BEVERAGE ALCOHOL COMPANIES ARE INCREASING THEIR PRESENCE ON THE INTERNET, WITH WEB SITE LAUNCHES AND UPGRADES.
Perhaps the main reason beverage alcohol suppliers have web sites today is this: building relationships. While keeping up with the competition is an incentive, the nature of the internet — with its unlimited, worldwide 24-hour access — helps form and maintain relationships between a company and its loyal, as well as potential, customers.
It is a chance for distillers, brewers and winemakers to get the word out, to tell their story, to highlight their products and position themselves in the eyes of consumer. It offers the chance for a company to form a relationship with its customer wherever he or she may be.
In an era in which customers crave information about the products they consume, a web site is the perfect vehicle for giving them all they could ever want in an attractive, entertaining, user-friendly way.
Some have raised the issue of beverage alcohol sites being available to underage web surfers. Most companies, Anheuser-Busch and Miller Brewing among the most notable, have countered criticism by using their sites to urge consumers to drink responsibly. In addition to budweiser.com and hopnotes.com, which showcases specialty beers, Anheuser-Busch has an entire site — beeresponsible.com — devoted to that idea.
By electronically buttonholing consumers, companies can send out their message unencumbered by time restraints or costly ad rates, on a medium that seems somehow more personal than other mass communication media.
“For us, a warm feeling is a positive,” said Mike Wolf, senior brand manager for Brown-Forman Beverages’ Bolla Wine. Wolf’s objective is to build relationships with consumers. “Our benefit is to develop that rapport with them and continually interact with them through the web site over time.”
Bolla’s new “Open Up” ad campaign, which, like the site that debuted last September, ties together all phases of the marketing mix, including the web site. “Everything is integrated, and this was an extension of that program.”
Mary Ellen Griffin, director of direct marketing for Seagram Americas, said her company considers its web sites to be “extensions of our base advertising. If you go to rum.com, for example, which is our Captain Morgan site, or chivas.com, which is our Chivas Regal site, you’ll see content quite different from what’s on the printed page in a single-page ad, but you’ll see the same tone and manner. So you’re really seeing an extension of our print advertising in a different environment.”
Educating consumers is important, Griffin added, but even more important is “developing content that has value to the consumer.” The Chivas address, for example, contains sections such as how to manage your money and how to write a resumé, both of which are appropriate to its target audience.
In November, the company relaunched the Captain Morgan and Chivas Regal sites, “so we’re not going to be making any big changes too soon. However, we do have an ongoing refreshment strategy for both of them, so there will be changes and new areas being developed in both of them as the year goes on.”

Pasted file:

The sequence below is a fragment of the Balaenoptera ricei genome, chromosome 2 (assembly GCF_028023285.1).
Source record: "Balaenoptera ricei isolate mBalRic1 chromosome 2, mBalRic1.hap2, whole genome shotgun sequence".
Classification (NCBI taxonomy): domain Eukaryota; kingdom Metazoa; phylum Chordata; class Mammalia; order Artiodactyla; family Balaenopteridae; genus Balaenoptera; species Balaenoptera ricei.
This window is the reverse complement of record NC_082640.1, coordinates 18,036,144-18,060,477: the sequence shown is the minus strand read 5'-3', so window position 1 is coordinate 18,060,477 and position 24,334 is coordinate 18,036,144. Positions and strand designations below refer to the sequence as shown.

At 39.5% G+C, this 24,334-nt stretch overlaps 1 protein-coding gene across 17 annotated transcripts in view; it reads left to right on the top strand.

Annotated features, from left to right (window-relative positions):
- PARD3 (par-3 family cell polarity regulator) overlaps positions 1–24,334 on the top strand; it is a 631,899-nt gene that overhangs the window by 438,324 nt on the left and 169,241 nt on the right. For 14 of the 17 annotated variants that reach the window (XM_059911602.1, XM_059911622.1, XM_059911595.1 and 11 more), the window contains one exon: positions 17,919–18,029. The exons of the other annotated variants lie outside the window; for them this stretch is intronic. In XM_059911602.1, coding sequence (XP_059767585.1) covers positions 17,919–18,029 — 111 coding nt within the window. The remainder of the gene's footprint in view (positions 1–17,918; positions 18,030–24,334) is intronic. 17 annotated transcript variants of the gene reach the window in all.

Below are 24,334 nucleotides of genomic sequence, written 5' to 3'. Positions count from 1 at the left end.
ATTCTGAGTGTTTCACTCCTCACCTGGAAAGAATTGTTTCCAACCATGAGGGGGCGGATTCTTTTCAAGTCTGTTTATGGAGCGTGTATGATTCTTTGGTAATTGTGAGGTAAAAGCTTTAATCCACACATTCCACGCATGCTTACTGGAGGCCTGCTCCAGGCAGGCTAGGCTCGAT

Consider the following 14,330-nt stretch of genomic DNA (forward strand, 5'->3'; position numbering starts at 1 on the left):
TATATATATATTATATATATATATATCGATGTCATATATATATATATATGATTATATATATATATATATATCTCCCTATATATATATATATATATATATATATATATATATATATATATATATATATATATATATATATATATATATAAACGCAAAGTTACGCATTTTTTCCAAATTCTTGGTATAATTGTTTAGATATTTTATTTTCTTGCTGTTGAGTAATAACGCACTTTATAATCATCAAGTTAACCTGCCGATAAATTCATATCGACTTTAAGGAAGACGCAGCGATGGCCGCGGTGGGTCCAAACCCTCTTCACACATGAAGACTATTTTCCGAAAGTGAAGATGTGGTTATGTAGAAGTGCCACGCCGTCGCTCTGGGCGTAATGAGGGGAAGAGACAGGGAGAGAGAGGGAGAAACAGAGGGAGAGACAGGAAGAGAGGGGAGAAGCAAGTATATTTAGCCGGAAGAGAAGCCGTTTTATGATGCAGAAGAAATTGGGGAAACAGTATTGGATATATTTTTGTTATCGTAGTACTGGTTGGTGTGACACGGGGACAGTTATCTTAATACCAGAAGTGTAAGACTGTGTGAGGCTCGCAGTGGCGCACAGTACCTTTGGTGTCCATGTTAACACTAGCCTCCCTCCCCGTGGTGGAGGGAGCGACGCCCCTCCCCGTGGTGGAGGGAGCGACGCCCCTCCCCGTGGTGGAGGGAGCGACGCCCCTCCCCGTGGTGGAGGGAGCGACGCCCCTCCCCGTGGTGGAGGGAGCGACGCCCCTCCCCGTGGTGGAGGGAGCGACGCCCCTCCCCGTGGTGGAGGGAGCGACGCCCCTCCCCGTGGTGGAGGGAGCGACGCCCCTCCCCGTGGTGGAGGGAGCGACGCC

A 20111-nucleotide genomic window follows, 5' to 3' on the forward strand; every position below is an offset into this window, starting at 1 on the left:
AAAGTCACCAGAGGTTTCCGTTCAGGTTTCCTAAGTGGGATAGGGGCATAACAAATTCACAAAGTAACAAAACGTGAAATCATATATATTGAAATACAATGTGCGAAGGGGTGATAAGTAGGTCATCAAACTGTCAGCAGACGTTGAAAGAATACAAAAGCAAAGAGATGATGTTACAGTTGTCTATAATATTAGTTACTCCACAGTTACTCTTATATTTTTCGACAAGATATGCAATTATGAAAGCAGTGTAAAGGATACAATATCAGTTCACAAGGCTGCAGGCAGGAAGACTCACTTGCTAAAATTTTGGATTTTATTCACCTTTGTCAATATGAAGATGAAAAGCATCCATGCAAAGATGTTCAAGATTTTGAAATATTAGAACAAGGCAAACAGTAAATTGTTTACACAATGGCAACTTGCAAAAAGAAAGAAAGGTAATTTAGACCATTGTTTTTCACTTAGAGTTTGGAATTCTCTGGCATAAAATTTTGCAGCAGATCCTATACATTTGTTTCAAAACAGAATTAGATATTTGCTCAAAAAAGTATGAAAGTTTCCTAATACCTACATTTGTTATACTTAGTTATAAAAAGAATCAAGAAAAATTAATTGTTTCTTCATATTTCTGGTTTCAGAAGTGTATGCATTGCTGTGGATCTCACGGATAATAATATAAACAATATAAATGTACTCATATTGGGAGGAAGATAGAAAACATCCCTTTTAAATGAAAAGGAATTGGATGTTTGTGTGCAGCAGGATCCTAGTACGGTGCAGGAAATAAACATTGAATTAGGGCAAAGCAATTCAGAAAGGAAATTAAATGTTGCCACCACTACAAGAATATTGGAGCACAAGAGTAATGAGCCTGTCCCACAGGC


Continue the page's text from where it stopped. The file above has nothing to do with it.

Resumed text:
For some, such communication is a two-way street, allowing marketers to gain valuable feedback from and insights into customers.
“We’ve learned how people are drinking the brand, where they’re drinking it, what their favorite bourbon bar is, what they like and don’t like about the brand,” said Nikki Owen, international brand manager for Allied Domecq’s Maker’s Mark. “It sort of helps us keep our finger on the pulse.”
In October, Sutter Home Winery launched a pair of web sites to promote its Soleo and Portico brands as an acknowledgment of the “increasing importance of the internet as a key marketing tool,” according to spokesperson Stanley Hock.
The Soleo site features bright colors, vivid graphics, bass-driven music, animation, an interactive game and a unique “post-your-own” picture section, as well as humorous narratives explaining “how wine was drained of fun by jargon-spouting wine nerds…” The other site, www.porticowine.com, is designed to promote the company’s new line of three fruit-enhanced zinfandels.
Hi-Tech Communication Vehicle
“It’s a communication vehicle, really,” said Pepin Argamasilla, special projects manager for Bacardi’s Martini USA, which operates a pair of web sites: Bacardi.com and clubbacardi.com. “We want to communicate that Bacardi Rum is the world’s premier rum, and also that we are originally Cuban, and today we take great pride in being from around the world.”
Clubbacardi.com has been around for close to four years. Bacardi.com, however, premiered this past December. The newer site is the first consumer brand to use the visually spectacular Thinkmap technology as an online navigational service. Visitors find a richly textured, highly interactive web site in perpetual motion, anchored by a 3-D navigational device that lets the user explore relationships between the Bacardi family history and its rum.
The site also includes bartender tips, free downloadable vintage posters, recipe books and a clever Drink Wizard who can tell perplexed hosts what drinks can be made from current ingredients in their refrigerators or cupboards. There is also a “Batcam” for “aspiring voyeurs,” which offers a “bat’s eye view of some of the world’s great bar parties.”
“There’s a lot more behind the brand than just a label and a name,” noted Argamasilla. “This is also a family company, which takes great pride at having their name on what is the premium spirit in the world. And it gives it more depth, really. It allows people to discover more things about Bacardi than they would by just looking at an ad or drinking the rum.”
In Praise of Diehards